'Game Time' for Farmers"It's a significant challenge for U.S. agriculture and farmers to be successful and profitable," said Mike Steenhoek, executive director of the Soy Transportation Coalition.
The organization includes 13 state soybean boards, including the American Soybean Association and the United Soybean Board, and encompasses 85 percent of soybean production.
Steenhoek said that while farmers are geographically distant from coastal ports, they enjoy easy access to inland waterways such as the Mississippi, Ohio, and Illinois rivers.
"It's game time for agriculture," Steenhoek said, adding that "when the system operates as normal, there's no more effective way of moving commodities long distances in an economical manner" than with commercial barges.
"When the system goes awry, it poses a significant hardship."
The problem going into 2022 was a lack of rain and snowmelt to replenish inland rivers and allow the ground to become saturated ahead of the spring planting season.
While crops this year have benefited from the available moisture, very little has made its way into the water system, contributing to lower river levels.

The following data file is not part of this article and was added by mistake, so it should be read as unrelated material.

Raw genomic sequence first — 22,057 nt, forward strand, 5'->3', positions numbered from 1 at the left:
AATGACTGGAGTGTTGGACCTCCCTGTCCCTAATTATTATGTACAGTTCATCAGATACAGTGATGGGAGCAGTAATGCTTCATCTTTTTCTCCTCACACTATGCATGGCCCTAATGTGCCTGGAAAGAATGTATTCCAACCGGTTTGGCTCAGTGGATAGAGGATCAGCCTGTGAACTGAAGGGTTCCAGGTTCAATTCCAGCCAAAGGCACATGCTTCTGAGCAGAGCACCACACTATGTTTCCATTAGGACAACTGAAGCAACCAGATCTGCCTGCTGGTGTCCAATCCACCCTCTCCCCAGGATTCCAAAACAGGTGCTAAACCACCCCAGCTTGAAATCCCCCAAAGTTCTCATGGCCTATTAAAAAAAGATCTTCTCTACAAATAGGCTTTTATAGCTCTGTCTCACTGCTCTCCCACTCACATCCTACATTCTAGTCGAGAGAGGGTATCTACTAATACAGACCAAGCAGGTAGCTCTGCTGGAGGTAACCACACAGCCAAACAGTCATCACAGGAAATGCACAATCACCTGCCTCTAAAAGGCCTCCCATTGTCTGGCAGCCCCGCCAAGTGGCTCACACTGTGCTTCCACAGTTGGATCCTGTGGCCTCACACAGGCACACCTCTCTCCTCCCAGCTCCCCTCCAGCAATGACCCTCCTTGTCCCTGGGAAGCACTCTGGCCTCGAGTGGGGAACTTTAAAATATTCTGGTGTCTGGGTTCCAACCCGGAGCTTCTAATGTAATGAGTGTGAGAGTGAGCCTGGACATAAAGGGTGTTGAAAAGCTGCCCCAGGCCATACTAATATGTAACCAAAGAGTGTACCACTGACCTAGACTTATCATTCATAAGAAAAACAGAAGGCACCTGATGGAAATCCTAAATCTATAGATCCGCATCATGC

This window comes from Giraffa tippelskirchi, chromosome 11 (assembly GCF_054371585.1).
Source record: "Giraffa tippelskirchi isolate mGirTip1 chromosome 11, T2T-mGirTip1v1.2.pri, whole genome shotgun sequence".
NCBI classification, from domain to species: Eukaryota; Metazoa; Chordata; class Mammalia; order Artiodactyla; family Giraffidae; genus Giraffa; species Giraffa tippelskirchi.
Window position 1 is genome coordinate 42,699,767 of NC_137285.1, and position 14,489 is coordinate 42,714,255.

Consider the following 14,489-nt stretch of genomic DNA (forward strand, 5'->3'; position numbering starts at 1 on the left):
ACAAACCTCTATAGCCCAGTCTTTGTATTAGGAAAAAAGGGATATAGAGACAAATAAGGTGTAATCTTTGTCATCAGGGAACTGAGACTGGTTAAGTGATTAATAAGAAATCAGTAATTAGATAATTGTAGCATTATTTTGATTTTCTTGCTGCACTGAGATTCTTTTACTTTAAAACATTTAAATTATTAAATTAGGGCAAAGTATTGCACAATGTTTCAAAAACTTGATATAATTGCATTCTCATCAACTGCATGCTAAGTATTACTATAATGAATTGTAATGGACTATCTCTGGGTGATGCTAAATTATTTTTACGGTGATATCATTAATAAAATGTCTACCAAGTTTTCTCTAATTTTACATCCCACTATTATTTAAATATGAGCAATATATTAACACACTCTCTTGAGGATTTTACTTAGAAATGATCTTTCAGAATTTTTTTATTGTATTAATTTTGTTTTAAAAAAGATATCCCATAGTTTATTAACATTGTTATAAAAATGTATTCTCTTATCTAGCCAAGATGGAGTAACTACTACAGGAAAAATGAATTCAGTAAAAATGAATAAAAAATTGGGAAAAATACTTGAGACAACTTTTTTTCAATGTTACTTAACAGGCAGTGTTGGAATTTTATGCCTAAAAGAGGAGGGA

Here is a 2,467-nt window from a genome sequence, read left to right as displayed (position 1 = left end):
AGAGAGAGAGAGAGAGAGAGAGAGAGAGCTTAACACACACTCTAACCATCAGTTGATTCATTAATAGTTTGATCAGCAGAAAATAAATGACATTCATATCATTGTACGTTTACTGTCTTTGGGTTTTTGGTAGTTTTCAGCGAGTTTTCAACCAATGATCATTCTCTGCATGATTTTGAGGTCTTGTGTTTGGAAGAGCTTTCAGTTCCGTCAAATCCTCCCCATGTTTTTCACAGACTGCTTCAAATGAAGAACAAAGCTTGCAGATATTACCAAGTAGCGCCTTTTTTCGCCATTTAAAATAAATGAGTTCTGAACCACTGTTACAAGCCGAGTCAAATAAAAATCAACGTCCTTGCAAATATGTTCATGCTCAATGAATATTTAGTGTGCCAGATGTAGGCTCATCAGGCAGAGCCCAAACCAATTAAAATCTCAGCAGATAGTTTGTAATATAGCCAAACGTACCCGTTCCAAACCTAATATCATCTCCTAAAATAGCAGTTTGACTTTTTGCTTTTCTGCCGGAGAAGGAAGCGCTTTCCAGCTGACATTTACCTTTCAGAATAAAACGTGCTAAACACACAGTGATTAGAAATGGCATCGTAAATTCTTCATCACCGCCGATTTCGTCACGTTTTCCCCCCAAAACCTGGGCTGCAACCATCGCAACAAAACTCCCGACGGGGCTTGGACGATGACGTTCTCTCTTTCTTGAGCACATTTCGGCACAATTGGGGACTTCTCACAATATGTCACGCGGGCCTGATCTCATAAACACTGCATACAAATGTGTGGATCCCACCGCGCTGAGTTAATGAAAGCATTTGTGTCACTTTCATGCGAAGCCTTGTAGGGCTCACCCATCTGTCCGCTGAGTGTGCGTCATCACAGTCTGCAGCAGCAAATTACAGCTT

"When you have a [barge] grounding, it's a major effort to alleviate," Steenhoek said. "It shuts down the river. So you have to resort to putting less freight per barge."
He said that in the case of soybeans, for every 12 inches of lost channel depth, a standard barge must shed 5,000 bushels—about 136 tons—to stay afloat. That means fewer barges can operate in tandem, resulting in the industry-imposed maximum of 25 lashed barges per shipment.
"You don't have your optimal route available to you. It still will find a way—maybe not as much as normal, not as efficiently as normal," Steenhoek said.
"Whenever you have a disruption like this, those costs get passed on. It adds a lot of costs, [and] the farmer will bear a lot of that.
"Some of it's going to be born by the shipper. It adds insult to injury when you've got challenges with our inland waterway system."
Other barge lines, including Consolidated Grain and Barge Co. in West Memphis, Arkansas, have begun storing beans in large outdoor piles under tarps in the wake of the barge crisis.